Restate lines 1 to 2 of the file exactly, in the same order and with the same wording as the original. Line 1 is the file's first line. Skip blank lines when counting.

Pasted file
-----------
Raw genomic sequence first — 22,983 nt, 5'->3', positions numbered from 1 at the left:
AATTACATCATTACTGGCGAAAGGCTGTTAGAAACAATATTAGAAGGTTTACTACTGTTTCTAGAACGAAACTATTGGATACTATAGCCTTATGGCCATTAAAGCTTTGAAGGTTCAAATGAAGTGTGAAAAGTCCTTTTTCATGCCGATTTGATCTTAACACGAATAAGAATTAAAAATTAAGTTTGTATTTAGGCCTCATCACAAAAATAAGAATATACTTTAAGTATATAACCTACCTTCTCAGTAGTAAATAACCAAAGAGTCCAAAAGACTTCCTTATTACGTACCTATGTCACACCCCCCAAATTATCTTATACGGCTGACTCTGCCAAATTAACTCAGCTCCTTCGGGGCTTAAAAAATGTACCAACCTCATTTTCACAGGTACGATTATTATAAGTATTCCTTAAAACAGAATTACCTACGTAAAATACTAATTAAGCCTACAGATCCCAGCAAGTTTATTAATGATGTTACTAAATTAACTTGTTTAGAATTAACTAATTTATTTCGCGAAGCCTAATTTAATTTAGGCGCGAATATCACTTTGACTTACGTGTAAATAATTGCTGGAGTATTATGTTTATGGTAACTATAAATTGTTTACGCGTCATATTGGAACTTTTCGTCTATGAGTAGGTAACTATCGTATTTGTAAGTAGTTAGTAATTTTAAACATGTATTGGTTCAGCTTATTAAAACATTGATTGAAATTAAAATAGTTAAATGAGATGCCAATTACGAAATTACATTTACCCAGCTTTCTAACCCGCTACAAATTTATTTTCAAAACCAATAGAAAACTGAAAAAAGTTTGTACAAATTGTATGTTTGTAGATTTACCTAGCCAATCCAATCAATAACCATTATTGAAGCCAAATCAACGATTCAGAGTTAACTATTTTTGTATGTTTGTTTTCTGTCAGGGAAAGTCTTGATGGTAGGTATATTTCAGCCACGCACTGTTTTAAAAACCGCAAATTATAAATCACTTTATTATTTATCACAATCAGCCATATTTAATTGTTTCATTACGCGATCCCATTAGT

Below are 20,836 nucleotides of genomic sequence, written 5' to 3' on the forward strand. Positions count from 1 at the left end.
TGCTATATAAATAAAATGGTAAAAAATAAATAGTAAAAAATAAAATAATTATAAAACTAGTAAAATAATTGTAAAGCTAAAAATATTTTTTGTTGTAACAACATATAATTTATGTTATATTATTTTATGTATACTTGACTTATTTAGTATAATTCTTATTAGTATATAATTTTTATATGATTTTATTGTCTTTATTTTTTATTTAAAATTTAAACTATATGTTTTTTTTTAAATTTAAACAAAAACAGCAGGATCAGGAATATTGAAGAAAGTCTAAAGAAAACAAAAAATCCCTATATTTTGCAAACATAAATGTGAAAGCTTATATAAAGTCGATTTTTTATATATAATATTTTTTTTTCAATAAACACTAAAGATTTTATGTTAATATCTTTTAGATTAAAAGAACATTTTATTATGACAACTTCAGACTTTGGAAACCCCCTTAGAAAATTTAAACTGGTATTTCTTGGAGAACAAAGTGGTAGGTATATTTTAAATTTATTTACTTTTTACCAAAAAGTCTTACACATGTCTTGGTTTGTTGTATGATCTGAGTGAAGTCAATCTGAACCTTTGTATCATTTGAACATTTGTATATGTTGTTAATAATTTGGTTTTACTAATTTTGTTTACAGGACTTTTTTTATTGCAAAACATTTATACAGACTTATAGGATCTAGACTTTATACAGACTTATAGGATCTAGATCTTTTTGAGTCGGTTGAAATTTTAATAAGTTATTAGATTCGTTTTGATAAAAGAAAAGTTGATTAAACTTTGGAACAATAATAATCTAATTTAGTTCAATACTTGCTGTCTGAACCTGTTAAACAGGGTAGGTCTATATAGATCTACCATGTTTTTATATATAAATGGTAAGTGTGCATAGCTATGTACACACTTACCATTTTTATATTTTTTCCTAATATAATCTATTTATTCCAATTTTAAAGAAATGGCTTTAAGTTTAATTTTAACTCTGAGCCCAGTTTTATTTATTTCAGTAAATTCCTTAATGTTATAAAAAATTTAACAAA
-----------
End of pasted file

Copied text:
Raw genomic sequence first — 22,983 nt, 5'->3', positions numbered from 1 at the left:
AATTACATCATTACTGGCGAAAGGCTGTTAGAAACAATATTAGAAGGTTTACTACTGTTTCTAGAACGAAACTATTGGATACTATAGCCTTATGGCCATTAAAGCTTTGAAGGTTCAAATGAAGTGTGAAAAGTCCTTTTTCATGCCGATTTGATCTTAACACGAATAAGAATTAAAAATTAAGTTTGTATTTAGGCCTCATCACAAAAATAAGAATATACTTTAAGTATATAACCTACCTTCTCAGTAGTAAATAACCAAAGAGTCCAAAAGACTTCCTTATTACGTACCTATGTCACACCCCCCAAATTATCTTATACGGCTGACTCTGCCAAATTAACTCAGCTCCTTCGGGGCTTAAAAAATGTACCAACCTCATTTTCACAGGTACGATTATTATAAGTATTCCTTAAAACAGAATTACCTACGTAAAATACTAATTAAGCCTACAGATCCCAGCAAGTTTATTAATGATGTTACTAAATTAACTTGTTTAGAATTAACTAATTTATTTCGCGAAGCCTAATTTAATTTAGGCGCGAATATCACTTTGACTTACGTGTAAATAATTGCTGGAGTATTATGTTTATGGTAACTATAAATTGTTTACGCGTCATATTGGAACTTTTCGTCTATGAGTAGGTAACTATCGTATTTGTAAGTAGTTAGTAATTTTAAACATGTATTGGTTCAGCTTATTAAAACATTGATTGAAATTAAAATAGTTAAATGAGATGCCAATTACGAAATTACATTTACCCAGCTTTCTAACCCGCTACAAATTTATTTTCAAAACCAATAGAAAACTGAAAAAAGTTTGTACAAATTGTATGTTTGTAGATTTACCTAGCCAATCCAATCAATAACCATTATTGAAGCCAAATCAACGATTCAGAGTTAACTATTTTTGTATGTTTGTTTTCTGTCAGGGAAAGTCTTGATGGTAGGTATATTTCAGCCACGCACTGTTTTAAAAACCGCAAATTATAAATCACTTTATTATTTATCACAATCAGCCATATTTAATTGTTTCATTACGCGATCCCATTAGT